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We have a SQL Server 2012 installation with the file share feature enabled. We then have an IIS application that can write directly to the \localhost\MSSQLServer... share that the database creates.

The problem I have is that to get this to work, I have had to create a new user account and set that as the app pool identity for the application and then add this user to SQL Server and finally give that user the sysadmin role. If I give it any other server role, it doesn't get write access to the share.

Having an IIS app pool user account have unrestricted access to the entire SQL Server isn't ideal. Is there a way therefore to configure SQL Server to allow a lower-privilege role access to the file share?

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In general you should be able to grant that website's app-pool user Insert/Delete/Update/Select rights on the single filetable (and what ever other parts of the DB it might need access to.

Granting their login "sysadmin" is way too far to go. When debugging in test you can try to grant the user for that login the "db_datawriter" & "db_datareader" roles or even the "db_owner" role on the database that holds the filetable

But you should be able to do something like

USE [DatabaseName]

or create a role for the application that has all of the GRANTs applied to it and then grant that new role to your user.

The FileTable table type doesn't use a special rights model, it uses normal SQL rights mechanisms.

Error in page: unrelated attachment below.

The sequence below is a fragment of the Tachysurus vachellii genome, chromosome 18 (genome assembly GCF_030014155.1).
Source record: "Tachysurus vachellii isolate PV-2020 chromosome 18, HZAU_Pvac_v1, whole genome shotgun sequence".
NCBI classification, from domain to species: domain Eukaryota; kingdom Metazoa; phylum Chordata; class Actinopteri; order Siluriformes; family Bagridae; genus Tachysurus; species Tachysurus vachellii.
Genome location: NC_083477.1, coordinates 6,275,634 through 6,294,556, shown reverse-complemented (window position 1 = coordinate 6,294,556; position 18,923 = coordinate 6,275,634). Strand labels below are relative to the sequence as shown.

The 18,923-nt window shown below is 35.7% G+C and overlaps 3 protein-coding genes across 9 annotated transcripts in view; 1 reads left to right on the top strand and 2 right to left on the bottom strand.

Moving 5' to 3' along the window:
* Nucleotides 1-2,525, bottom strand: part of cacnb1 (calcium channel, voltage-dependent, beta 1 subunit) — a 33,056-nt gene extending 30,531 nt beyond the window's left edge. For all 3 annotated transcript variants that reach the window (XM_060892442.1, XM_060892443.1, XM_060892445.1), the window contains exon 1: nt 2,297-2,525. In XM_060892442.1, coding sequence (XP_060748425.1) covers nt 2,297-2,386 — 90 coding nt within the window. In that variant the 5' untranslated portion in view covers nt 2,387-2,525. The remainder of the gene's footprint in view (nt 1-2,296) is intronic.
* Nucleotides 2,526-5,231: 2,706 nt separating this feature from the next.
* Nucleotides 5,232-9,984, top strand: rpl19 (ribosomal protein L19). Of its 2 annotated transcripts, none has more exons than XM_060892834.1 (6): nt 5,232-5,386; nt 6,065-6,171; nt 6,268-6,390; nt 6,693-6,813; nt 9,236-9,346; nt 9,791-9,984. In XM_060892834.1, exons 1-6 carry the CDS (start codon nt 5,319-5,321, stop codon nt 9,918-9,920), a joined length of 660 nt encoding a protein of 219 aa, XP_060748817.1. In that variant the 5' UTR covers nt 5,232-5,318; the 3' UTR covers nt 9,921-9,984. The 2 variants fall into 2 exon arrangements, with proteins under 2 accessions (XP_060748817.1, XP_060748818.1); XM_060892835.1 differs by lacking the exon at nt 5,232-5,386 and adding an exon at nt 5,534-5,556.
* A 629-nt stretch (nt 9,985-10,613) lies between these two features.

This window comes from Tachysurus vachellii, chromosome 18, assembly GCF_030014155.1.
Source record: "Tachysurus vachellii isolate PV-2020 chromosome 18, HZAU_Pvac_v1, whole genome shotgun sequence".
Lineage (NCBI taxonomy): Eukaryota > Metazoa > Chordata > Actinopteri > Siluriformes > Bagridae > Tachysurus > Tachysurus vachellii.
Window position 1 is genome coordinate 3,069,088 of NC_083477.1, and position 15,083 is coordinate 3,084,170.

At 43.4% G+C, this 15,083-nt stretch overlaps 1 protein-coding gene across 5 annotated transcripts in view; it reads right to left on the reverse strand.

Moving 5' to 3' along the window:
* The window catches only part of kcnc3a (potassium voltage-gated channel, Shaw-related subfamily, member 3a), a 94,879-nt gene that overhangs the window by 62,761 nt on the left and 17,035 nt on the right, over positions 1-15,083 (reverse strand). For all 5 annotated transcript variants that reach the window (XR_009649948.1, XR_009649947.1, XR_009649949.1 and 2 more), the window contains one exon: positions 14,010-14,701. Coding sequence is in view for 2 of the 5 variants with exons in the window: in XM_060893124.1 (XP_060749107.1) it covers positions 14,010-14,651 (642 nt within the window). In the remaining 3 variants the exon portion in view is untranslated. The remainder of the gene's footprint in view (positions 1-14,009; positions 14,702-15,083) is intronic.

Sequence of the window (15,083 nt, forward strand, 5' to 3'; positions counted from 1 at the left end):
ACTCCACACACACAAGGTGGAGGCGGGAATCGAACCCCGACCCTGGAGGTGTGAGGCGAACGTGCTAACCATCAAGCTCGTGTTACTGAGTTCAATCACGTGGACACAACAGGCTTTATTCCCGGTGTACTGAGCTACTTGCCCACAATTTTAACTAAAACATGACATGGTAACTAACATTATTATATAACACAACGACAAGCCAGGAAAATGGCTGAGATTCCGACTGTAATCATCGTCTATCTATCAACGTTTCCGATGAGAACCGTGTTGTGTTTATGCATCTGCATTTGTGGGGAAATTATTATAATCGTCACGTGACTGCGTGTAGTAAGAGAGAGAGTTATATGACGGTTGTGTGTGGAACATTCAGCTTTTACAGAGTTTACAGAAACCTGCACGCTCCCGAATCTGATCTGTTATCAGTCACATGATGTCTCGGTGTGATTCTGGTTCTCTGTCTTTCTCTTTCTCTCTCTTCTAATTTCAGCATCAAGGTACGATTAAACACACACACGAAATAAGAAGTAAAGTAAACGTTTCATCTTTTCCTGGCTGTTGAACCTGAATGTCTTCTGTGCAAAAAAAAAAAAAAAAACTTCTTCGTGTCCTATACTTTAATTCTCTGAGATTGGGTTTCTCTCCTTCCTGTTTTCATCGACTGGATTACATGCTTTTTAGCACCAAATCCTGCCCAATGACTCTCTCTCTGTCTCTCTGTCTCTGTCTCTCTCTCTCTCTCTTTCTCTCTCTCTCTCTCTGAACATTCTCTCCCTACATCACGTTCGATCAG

Finally, be sure you are using SQL2012 Service Pack 1, as there is a known security bug in the RTM version. "Security Flaw Fixed in SP1"

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The application copies the files directly into the share, then updates the file table. Are you saying that if I grant database level db_datawriter rights to the user, then that user should be able to access the share directly? That doesn't sound right as I thought the share was managed at the SQLServer, not database, level. – David Arno Jun 25 '13 at 12:58
David, I'm missing something in translation here. The SQL2012 filetable feature creates a virtual share. The "table" record resides in a particular database. At the SQLServer level there are "logins", at the database there are "users". A user in a DB is connected to a single login (and often share the exact same name). If the login is an AD account, then SQL asks AD to authenticate the credentials it is given. Once the login connects, permissions to DB resources are normally granted at the database level, to the user record. you shouldn't need to grant sysadmin access at the login level. – Mark Jul 8 '13 at 18:29

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